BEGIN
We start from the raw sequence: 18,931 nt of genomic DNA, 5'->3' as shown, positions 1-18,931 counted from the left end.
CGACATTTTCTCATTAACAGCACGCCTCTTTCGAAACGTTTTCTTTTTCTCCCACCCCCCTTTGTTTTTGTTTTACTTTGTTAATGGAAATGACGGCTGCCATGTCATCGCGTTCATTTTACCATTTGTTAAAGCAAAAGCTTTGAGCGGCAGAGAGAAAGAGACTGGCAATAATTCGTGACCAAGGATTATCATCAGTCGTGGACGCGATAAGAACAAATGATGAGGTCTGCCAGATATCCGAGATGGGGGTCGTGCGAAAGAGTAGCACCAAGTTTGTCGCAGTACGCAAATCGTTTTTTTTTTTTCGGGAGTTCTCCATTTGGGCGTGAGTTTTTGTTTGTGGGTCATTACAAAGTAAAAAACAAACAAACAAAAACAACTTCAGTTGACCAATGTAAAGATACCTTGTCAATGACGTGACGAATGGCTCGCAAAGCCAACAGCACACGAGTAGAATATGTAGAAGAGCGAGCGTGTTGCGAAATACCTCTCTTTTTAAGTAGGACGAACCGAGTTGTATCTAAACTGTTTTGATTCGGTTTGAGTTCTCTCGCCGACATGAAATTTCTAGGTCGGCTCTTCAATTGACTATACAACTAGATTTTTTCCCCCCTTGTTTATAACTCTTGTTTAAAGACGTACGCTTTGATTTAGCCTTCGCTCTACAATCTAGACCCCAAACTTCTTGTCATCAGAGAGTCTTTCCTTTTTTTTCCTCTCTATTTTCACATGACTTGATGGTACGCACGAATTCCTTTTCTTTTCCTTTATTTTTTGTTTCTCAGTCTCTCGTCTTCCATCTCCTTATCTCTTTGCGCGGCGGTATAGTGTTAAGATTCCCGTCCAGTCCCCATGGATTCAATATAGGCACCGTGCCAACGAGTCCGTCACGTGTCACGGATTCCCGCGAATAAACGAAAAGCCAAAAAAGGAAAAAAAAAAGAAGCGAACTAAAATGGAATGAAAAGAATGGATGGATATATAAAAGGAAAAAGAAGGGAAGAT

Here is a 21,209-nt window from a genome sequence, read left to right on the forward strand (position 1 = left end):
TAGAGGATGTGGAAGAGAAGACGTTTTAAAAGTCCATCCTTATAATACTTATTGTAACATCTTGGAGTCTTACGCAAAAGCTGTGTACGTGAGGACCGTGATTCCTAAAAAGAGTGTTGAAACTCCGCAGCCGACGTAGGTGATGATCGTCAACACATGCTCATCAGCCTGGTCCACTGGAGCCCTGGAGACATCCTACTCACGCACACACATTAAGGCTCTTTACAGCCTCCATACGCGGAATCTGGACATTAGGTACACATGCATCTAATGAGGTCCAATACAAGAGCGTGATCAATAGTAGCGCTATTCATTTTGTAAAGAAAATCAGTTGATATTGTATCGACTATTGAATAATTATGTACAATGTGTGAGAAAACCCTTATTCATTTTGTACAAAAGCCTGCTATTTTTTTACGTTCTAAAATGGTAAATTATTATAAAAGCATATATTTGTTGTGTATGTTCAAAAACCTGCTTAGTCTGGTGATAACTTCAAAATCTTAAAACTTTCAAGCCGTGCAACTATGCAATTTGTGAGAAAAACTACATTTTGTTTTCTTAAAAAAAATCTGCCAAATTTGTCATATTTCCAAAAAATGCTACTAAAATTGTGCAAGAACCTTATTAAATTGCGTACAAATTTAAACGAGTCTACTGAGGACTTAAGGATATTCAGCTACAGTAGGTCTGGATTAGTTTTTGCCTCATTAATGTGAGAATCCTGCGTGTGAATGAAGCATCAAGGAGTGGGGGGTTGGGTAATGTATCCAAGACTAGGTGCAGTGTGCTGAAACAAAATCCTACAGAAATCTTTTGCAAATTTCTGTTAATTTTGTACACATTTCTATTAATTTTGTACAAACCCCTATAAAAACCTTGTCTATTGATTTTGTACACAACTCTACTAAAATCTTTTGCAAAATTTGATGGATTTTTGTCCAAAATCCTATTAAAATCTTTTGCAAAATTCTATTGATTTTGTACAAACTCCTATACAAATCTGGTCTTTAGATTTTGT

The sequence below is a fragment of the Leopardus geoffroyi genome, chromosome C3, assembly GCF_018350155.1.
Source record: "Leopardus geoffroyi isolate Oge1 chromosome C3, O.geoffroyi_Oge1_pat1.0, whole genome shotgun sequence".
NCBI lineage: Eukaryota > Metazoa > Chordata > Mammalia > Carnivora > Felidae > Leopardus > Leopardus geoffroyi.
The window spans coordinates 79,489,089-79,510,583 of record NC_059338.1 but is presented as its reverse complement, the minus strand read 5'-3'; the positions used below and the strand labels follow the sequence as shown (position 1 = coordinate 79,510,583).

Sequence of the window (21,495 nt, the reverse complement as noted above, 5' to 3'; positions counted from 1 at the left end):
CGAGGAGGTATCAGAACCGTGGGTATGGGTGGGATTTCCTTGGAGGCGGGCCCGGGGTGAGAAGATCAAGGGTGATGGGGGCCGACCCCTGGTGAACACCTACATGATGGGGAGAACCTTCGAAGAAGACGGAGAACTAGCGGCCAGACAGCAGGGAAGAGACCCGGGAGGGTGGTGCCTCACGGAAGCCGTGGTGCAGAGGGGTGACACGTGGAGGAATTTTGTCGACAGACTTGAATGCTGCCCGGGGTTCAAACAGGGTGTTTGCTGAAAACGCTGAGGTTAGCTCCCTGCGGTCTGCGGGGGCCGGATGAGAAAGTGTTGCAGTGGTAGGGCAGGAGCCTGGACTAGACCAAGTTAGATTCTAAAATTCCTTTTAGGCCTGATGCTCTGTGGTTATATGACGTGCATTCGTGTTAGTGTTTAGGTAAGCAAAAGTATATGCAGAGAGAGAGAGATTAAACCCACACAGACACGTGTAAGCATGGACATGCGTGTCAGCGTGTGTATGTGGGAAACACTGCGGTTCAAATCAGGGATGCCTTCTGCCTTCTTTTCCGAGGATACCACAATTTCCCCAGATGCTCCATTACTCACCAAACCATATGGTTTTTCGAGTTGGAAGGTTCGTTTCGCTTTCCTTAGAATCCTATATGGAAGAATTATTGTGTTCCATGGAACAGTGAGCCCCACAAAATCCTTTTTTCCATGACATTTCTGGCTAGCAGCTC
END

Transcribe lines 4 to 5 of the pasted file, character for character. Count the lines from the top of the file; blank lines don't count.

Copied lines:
TAGAGGATGTGGAAGAGAAGACGTTTTAAAAGTCCATCCTTATAATACTTATTGTAACATCTTGGAGTCTTACGCAAAAGCTGTGTACGTGAGGACCGTGATTCCTAAAAAGAGTGTTGAAACTCCGCAGCCGACGTAGGTGATGATCGTCAACACATGCTCATCAGCCTGGTCCACTGGAGCCCTGGAGACATCCTACTCACGCACACACATTAAGGCTCTTTACAGCCTCCATACGCGGAATCTGGACATTAGGTACACATGCATCTAATGAGGTCCAATACAAGAGCGTGATCAATAGTAGCGCTATTCATTTTGTAAAGAAAATCAGTTGATATTGTATCGACTATTGAATAATTATGTACAATGTGTGAGAAAACCCTTATTCATTTTGTACAAAAGCCTGCTATTTTTTTACGTTCTAAAATGGTAAATTATTATAAAAGCATATATTTGTTGTGTATGTTCAAAAACCTGCTTAGTCTGGTGATAACTTCAAAATCTTAAAACTTTCAAGCCGTGCAACTATGCAATTTGTGAGAAAAACTACATTTTGTTTTCTTAAAAAAAATCTGCCAAATTTGTCATATTTCCAAAAAATGCTACTAAAATTGTGCAAGAACCTTATTAAATTGCGTACAAATTTAAACGAGTCTACTGAGGACTTAAGGATATTCAGCTACAGTAGGTCTGGATTAGTTTTTGCCTCATTAATGTGAGAATCCTGCGTGTGAATGAAGCATCAAGGAGTGGGGGGTTGGGTAATGTATCCAAGACTAGGTGCAGTGTGCTGAAACAAAATCCTACAGAAATCTTTTGCAAATTTCTGTTAATTTTGTACACATTTCTATTAATTTTGTACAAACCCCTATAAAAACCTTGTCTATTGATTTTGTACACAACTCTACTAAAATCTTTTGCAAAATTTGATGGATTTTTGTCCAAAATCCTATTAAAATCTTTTGCAAAATTCTATTGATTTTGTACAAACTCCTATACAAATCTGGTCTTTAGATTTTGT

The sequence below is a fragment of the Leopardus geoffroyi genome, chromosome C3, assembly GCF_018350155.1.